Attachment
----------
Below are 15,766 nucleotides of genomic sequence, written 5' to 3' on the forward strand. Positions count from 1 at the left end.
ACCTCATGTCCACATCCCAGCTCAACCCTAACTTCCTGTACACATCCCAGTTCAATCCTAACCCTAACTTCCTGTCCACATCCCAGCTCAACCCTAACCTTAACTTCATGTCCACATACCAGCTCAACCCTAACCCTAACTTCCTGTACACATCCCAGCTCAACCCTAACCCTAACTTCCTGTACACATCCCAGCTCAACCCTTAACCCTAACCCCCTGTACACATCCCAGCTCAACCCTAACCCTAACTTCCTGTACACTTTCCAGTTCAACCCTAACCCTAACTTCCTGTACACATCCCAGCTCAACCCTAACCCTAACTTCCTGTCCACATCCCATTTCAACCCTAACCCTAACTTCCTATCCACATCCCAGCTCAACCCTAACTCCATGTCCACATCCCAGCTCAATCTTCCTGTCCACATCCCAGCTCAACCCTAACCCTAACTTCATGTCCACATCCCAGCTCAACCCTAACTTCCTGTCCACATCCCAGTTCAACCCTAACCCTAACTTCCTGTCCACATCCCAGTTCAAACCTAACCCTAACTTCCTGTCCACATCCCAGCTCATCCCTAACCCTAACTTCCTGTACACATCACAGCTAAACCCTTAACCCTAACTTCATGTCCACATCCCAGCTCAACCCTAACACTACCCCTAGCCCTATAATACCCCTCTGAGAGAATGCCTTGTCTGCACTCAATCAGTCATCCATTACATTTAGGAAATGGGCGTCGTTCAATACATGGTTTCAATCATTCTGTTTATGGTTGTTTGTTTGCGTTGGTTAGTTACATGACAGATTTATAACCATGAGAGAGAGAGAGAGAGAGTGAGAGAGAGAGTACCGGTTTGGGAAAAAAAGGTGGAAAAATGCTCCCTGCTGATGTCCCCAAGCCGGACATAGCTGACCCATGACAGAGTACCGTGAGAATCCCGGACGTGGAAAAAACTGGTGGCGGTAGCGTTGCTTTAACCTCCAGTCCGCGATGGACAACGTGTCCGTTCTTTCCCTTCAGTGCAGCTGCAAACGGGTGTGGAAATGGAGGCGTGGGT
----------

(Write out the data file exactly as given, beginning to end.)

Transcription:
Below are 15,766 nucleotides of genomic sequence, written 5' to 3' on the forward strand. Positions count from 1 at the left end.
ACCTCATGTCCACATCCCAGCTCAACCCTAACTTCCTGTACACATCCCAGTTCAATCCTAACCCTAACTTCCTGTCCACATCCCAGCTCAACCCTAACCTTAACTTCATGTCCACATACCAGCTCAACCCTAACCCTAACTTCCTGTACACATCCCAGCTCAACCCTAACCCTAACTTCCTGTACACATCCCAGCTCAACCCTTAACCCTAACCCCCTGTACACATCCCAGCTCAACCCTAACCCTAACTTCCTGTACACTTTCCAGTTCAACCCTAACCCTAACTTCCTGTACACATCCCAGCTCAACCCTAACCCTAACTTCCTGTCCACATCCCATTTCAACCCTAACCCTAACTTCCTATCCACATCCCAGCTCAACCCTAACTCCATGTCCACATCCCAGCTCAATCTTCCTGTCCACATCCCAGCTCAACCCTAACCCTAACTTCATGTCCACATCCCAGCTCAACCCTAACTTCCTGTCCACATCCCAGTTCAACCCTAACCCTAACTTCCTGTCCACATCCCAGTTCAAACCTAACCCTAACTTCCTGTCCACATCCCAGCTCATCCCTAACCCTAACTTCCTGTACACATCACAGCTAAACCCTTAACCCTAACTTCATGTCCACATCCCAGCTCAACCCTAACACTACCCCTAGCCCTATAATACCCCTCTGAGAGAATGCCTTGTCTGCACTCAATCAGTCATCCATTACATTTAGGAAATGGGCGTCGTTCAATACATGGTTTCAATCATTCTGTTTATGGTTGTTTGTTTGCGTTGGTTAGTTACATGACAGATTTATAACCATGAGAGAGAGAGAGAGAGAGTGAGAGAGAGAGTACCGGTTTGGGAAAAAAAGGTGGAAAAATGCTCCCTGCTGATGTCCCCAAGCCGGACATAGCTGACCCATGACAGAGTACCGTGAGAATCCCGGACGTGGAAAAAACTGGTGGCGGTAGCGTTGCTTTAACCTCCAGTCCGCGATGGACAACGTGTCCGTTCTTTCCCTTCAGTGCAGCTGCAAACGGGTGTGGAAATGGAGGCGTGGGT